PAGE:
Stay Safe While Saddle Hunting With These 7 Simple Tips

Saddle hunting is as safe as any other form of elevated hunting when you use the proper equipment and technique. However, that’s not to say it’s without risks.

The author in a tree with his hunting saddle demonstrating safe practices.

I was reminded of this last September when I read about the first saddle hunting fatality that I’m aware of. Dane Purcell, 43, of Dunlap, Iowa, was practicing using his saddle to prepare for the upcoming deer season, when something went terribly wrong. While climbing down, Dane somehow became inverted and was unable to right himself, causing him to suffocate. 

Though extremely rare, these things do happen, and in most cases, they are 100% preventable. I don’t write any of this to create fear, but instead, I hope it makes you take every climb into and out of a tree seriously. There is zero room for error when hunting elevated.

In this article, we’ll look at 7 steps you can take to stay safe while saddle hunting. Most of these are simple, straightforward, and won’t cost you a dime on additional equipment. They simply require you to take the time and effort to stay safe. And we can all do that!

1. Buy good equipment

The new Tethrd Workhorse platform on display.

Saddle hunting is expensive, and I see a lot of new saddle hunters looking for ways to save money on their initial setup. And while I certainly understand the need to be frugal, doing so on equipment that literally holds your life in its hands is not the place to do so. 

That’s not to say there aren’t safe, budget-friendly gear options out there, but make sure you are buying from a reputable company, and read as many reviews as possible to see if there are quality control issues.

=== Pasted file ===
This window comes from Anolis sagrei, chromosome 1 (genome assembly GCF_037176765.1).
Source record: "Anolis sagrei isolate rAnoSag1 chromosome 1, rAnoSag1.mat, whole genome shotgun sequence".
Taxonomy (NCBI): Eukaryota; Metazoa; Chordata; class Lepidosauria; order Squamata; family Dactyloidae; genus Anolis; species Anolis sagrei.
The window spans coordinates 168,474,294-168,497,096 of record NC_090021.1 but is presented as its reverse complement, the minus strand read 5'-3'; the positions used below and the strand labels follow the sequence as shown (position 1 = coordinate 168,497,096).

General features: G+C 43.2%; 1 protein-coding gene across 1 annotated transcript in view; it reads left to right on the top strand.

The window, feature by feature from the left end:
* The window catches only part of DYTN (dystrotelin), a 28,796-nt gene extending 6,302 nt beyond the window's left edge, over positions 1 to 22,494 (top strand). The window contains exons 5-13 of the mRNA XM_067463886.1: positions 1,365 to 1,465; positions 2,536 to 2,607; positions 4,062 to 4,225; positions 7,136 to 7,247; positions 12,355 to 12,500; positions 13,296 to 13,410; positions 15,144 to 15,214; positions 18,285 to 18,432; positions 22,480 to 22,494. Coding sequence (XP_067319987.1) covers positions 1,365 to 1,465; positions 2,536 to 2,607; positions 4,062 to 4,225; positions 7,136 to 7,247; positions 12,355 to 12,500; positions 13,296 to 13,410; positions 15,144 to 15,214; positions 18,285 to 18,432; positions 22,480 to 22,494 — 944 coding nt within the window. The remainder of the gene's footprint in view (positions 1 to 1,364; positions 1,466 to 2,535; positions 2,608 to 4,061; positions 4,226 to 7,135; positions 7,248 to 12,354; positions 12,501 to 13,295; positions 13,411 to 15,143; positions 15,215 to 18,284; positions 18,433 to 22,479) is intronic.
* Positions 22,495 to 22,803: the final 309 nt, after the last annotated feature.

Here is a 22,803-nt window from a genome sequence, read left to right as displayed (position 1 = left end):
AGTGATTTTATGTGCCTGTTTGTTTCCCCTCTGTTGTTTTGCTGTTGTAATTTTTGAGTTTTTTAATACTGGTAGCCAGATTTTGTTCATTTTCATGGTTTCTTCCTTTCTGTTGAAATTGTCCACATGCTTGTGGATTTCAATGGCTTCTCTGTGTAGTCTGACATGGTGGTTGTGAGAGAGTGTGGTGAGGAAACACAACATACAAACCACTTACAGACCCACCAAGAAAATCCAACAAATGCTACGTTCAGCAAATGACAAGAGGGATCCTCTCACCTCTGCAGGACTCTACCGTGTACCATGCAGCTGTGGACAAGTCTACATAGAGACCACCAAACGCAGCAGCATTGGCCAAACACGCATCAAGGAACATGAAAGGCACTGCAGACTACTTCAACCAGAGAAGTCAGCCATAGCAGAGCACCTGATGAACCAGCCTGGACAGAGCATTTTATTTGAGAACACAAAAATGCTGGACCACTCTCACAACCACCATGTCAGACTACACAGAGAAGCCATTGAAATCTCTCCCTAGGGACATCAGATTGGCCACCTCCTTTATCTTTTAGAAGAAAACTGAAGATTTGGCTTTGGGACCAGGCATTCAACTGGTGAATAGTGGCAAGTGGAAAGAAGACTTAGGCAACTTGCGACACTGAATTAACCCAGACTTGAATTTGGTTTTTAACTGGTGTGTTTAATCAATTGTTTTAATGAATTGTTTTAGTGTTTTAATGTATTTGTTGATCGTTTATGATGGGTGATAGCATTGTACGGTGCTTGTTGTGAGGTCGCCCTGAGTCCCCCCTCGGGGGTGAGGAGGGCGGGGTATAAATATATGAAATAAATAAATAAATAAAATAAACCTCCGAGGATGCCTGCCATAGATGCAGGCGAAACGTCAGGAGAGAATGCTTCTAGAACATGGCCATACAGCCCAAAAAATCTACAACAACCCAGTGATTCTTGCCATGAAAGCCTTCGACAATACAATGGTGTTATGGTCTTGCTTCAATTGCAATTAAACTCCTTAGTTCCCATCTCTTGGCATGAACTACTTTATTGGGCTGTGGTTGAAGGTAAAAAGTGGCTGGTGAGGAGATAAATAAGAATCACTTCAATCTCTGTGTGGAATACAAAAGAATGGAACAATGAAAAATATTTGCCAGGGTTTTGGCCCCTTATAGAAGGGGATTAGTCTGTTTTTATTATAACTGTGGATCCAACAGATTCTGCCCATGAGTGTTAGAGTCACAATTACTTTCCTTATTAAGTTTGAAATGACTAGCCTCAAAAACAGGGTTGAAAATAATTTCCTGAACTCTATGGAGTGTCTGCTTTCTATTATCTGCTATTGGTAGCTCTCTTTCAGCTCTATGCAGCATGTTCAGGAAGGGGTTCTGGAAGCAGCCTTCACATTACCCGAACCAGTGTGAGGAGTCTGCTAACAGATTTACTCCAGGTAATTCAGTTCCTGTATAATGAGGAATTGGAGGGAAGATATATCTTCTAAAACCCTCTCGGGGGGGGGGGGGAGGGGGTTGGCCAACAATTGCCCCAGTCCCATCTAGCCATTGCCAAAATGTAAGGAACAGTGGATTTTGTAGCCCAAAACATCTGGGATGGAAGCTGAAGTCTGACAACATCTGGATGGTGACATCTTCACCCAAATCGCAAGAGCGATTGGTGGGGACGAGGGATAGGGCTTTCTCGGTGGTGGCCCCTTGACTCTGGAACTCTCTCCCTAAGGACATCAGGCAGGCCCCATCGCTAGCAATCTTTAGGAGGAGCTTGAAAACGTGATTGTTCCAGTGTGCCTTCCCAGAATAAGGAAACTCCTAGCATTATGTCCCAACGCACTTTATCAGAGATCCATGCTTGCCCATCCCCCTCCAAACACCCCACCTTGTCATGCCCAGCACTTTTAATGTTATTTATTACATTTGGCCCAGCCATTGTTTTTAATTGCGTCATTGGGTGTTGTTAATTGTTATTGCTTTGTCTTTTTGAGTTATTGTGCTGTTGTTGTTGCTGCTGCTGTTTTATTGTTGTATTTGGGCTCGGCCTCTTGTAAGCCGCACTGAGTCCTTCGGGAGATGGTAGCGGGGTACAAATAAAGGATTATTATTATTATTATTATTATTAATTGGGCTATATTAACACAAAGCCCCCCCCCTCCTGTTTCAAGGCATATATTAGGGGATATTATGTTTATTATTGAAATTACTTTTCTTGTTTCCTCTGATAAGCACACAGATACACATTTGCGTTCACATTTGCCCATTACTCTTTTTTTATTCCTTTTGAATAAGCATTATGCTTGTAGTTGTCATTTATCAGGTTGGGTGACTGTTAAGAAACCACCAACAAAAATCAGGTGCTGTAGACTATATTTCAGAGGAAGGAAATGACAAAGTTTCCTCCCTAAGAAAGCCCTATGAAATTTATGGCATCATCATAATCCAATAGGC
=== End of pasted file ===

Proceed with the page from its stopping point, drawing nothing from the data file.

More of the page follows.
With the increased popularity of saddle hunting, there are now lots of Chinese knockoffs hitting the market that resemble hunting saddles and saddle hunting gear from popular manufacturers. 

Steer clear of these products. 

Not only because they steal designs from other companies to make their money, but they also get to avoid the U.S.’s stricter safety guidelines.   

2. Inspect your equipment regularly

Angled view of the front of the Buzzard Roost saddle.

Even great equipment can have flaws, and everything wears out with time. So inspect your equipment regularly to make sure it doesn’t fail you. 

Preferably, you should do this before every hunt. It only takes a minute to look over your saddle, ropes, and accessories to ensure they are in good working order, with no signs of deterioration. 

If you do find an issue with any of your equipment, either return it to the manufacturer if still under warranty, or throw it away. DO NOT risk injury or death because you think it will be good for another hunt or the rest of the season.

3. Practice at low heights

The author practicing in his hunting saddle in a tree.

Saddle hunting is a whole different ball game than any other style of elevated hunting. There’s a learning curve even for experienced hunters. So I recommend practicing as much as possible before you actually start hunting from a saddle. 

But there’s no need to practice while 20 feet in the air. Set your platform in a tree a foot or two off the ground, and get used to setting up, maneuvering, and shooting from your saddle. Once you’re comfortable at ground level, maybe climb up one stick high, and practice from a low elevation. Eventually, you’ll work your way up to hunting height, and by the time you do, you should be very familiar and comfortable with all your equipment. 

4. Always stay attached to the tree

The author looking through a rangefinder while hanging in his hunting saddle.

If you don’t follow any other advice in this article, at least do this step! Always stay attached to the tree when climbing or descending the tree. ALWAYS. 

That may mean using a lineman’s rope around the tree as you climb and set your sticks and platform. Once you have your platform set, hook your tether rope to the tree, then connect it to your bridge rope BEFORE you remove your lineman’s rope.